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So R.,Institute for Infocomm Research | Xu Z.,Institute for Infocomm Research | Libedinsky C.,Singapore Institute for Clinical science SICS | Libedinsky C.,Singapore Institute for Neurotechnology SINAPSE | And 5 more authors.
International IEEE/EMBS Conference on Neural Engineering, NER | Year: 2015

Using a brain-machine interface (BMI), a non-human primate (NHP) was trained to control a mobile robotic platform in real time using spike activity from the motor cortex, enabling self-motion through brain-control. The decoding model was initially trained using neural signals recorded when the NHP controlled the platform using a joystick. Using this decoding model, we compared the performance of the BMI during brain control with and without the use of a dummy joystick, and found that the success ratio dropped by 40% and time taken increased by 45% when the dummy joystick was removed. Performance during full brain control was only restored after a recalibration of the decoding model. We aimed to understand the differences in the underlying neural representations of movement intentions with and without the use of a dummy joystick, and showed that there were significant changes in both directional tuning, as well as global firing rates. These results indicate that the strategies used by the NHP for self-motion were different depending on whether a dummy joystick was present. We propose that a recalibration of the decoding model is an important step during the implementation of a BMI system for self-motion. © 2015 IEEE. Source


Ong W.-Y.,National University of Singapore | Tanaka K.,National University of Singapore | Dawe G.S.,National University of Singapore | Dawe G.S.,Singapore Institute for Neurotechnology SINAPSE | And 2 more authors.
Journal of Alzheimer's Disease | Year: 2013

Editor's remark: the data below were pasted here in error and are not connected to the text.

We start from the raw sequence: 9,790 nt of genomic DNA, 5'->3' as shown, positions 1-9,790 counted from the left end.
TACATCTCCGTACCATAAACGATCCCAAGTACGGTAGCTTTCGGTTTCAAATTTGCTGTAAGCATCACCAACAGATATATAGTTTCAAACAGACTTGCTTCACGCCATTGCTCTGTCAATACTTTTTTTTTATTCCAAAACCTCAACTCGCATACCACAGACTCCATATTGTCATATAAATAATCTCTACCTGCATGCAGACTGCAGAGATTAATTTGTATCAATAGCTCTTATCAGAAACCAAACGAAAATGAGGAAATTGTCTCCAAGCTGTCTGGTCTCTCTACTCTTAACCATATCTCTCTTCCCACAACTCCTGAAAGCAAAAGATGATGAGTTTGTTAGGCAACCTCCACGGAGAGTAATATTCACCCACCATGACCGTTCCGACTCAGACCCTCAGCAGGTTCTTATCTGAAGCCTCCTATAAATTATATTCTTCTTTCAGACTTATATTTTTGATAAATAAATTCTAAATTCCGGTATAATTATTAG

Progress is being made in identifying possible pathogenic factors and novel genes in the development of Alzheimer's disease (AD). Many of these could contribute to 'slow excitotoxicity', defined as neuronal loss due to overexcitation as a consequence of decreased energy production due, for instance, to changes in insulin receptor signaling; or receptor abnormalities, such as tau-induced alterations the N-methyl-D-aspartate (NMDA) receptor phosphorylation. As a result, glutamate becomes neurotoxic at concentrations that normally show no toxicity. In AD, NMDA receptors are overexcited by glutamate in a tonic, rather than a phasic manner. Moreover, in prodromal AD subjects, functional MRI reveals an increase in neural network activities relative to baseline, rather than loss of activity. This may be an attempt to compensate for reduced number of neurons, or reflect ongoing slow excitotoxicity. This article reviews possible links between AD pathogenic factors such as AβPP/Aβ and tau; novel risk genes including clusterin, phosphatidylinositol-binding clathrin assembly protein, complement receptor 1, bridging integrator 1, ATP-binding cassette transporter 7, membrane-spanning 4-domains subfamily A, CD2-associated protein, sialic acid-binding immunoglobulin-like lectin, and ephrin receptor A1; metabolic changes including insulin resistance and hypercholesterolemia; lipid changes including alterations in brain phospholipids, cholesterol and ceramides; glial changes affecting microglia and astrocytes; alterations in brain iron metallome and oxidative stress; and slow excitotoxicity. Better understanding of the possible molecular links between pathogenic factors and slow excitotoxicity could inform our understanding of the disease, and pave the way towards new therapeutic strategies for AD. © 2013 - IOS Press and the authors. All rights reserved. Source